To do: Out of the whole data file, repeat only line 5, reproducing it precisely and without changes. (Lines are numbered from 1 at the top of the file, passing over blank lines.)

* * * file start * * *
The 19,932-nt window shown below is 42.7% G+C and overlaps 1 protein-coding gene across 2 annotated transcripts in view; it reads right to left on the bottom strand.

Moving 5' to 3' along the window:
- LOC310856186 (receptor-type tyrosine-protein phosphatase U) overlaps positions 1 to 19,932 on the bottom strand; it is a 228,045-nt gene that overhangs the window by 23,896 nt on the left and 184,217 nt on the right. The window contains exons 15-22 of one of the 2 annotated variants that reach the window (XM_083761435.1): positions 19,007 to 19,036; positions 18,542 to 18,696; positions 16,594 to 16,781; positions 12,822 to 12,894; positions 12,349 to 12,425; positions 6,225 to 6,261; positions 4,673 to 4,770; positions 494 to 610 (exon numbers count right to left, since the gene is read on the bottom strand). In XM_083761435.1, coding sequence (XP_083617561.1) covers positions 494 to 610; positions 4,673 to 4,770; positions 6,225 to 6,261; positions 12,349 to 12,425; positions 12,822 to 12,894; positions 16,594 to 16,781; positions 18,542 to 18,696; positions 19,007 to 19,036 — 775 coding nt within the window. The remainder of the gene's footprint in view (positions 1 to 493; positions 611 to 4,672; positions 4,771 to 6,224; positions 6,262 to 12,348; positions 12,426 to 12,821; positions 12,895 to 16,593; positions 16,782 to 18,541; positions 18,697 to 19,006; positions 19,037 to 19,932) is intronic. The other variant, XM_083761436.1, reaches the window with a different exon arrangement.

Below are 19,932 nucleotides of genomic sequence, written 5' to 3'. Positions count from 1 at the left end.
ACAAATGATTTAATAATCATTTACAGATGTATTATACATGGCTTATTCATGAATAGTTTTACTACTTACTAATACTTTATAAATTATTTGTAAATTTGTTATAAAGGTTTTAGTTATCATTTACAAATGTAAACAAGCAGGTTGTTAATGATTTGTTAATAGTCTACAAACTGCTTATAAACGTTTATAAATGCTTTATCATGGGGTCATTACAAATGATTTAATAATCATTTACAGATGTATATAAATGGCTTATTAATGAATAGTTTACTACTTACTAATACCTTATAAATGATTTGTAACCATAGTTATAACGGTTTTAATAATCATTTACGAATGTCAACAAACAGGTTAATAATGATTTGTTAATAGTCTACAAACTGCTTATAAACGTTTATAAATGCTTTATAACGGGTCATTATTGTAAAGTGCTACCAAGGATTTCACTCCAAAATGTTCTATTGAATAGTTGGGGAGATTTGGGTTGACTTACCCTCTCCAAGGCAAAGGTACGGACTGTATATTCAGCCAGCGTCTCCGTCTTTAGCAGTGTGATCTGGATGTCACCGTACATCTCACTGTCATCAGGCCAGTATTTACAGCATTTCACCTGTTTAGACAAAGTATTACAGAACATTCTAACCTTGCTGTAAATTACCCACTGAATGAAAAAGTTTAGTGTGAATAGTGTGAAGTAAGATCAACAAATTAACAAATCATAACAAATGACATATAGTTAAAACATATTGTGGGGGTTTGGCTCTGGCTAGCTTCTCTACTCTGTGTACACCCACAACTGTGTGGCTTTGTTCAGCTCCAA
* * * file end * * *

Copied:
ACAAATGATTTAATAATCATTTACAGATGTATTATACATGGCTTATTCATGAATAGTTTTACTACTTACTAATACTTTATAAATTATTTGTAAATTTGTTATAAAGGTTTTAGTTATCATTTACAAATGTAAACAAGCAGGTTGTTAATGATTTGTTAATAGTCTACAAACTGCTTATAAACGTTTATAAATGCTTTATCATGGGGTCATTACAAATGATTTAATAATCATTTACAGATGTATATAAATGGCTTATTAATGAATAGTTTACTACTTACTAATACCTTATAAATGATTTGTAACCATAGTTATAACGGTTTTAATAATCATTTACGAATGTCAACAAACAGGTTAATAATGATTTGTTAATAGTCTACAAACTGCTTATAAACGTTTATAAATGCTTTATAACGGGTCATTATTGTAAAGTGCTACCAAGGATTTCACTCCAAAATGTTCTATTGAATAGTTGGGGAGATTTGGGTTGACTTACCCTCTCCAAGGCAAAGGTACGGACTGTATATTCAGCCAGCGTCTCCGTCTTTAGCAGTGTGATCTGGATGTCACCGTACATCTCACTGTCATCAGGCCAGTATTTACAGCATTTCACCTGTTTAGACAAAGTATTACAGAACATTCTAACCTTGCTGTAAATTACCCACTGAATGAAAAAGTTTAGTGTGAATAGTGTGAAGTAAGATCAACAAATTAACAAATCATAACAAATGACATATAGTTAAAACATATTGTGGGGGTTTGGCTCTGGCTAGCTTCTCTACTCTGTGTACACCCACAACTGTGTGGCTTTGTTCAGCTCCAA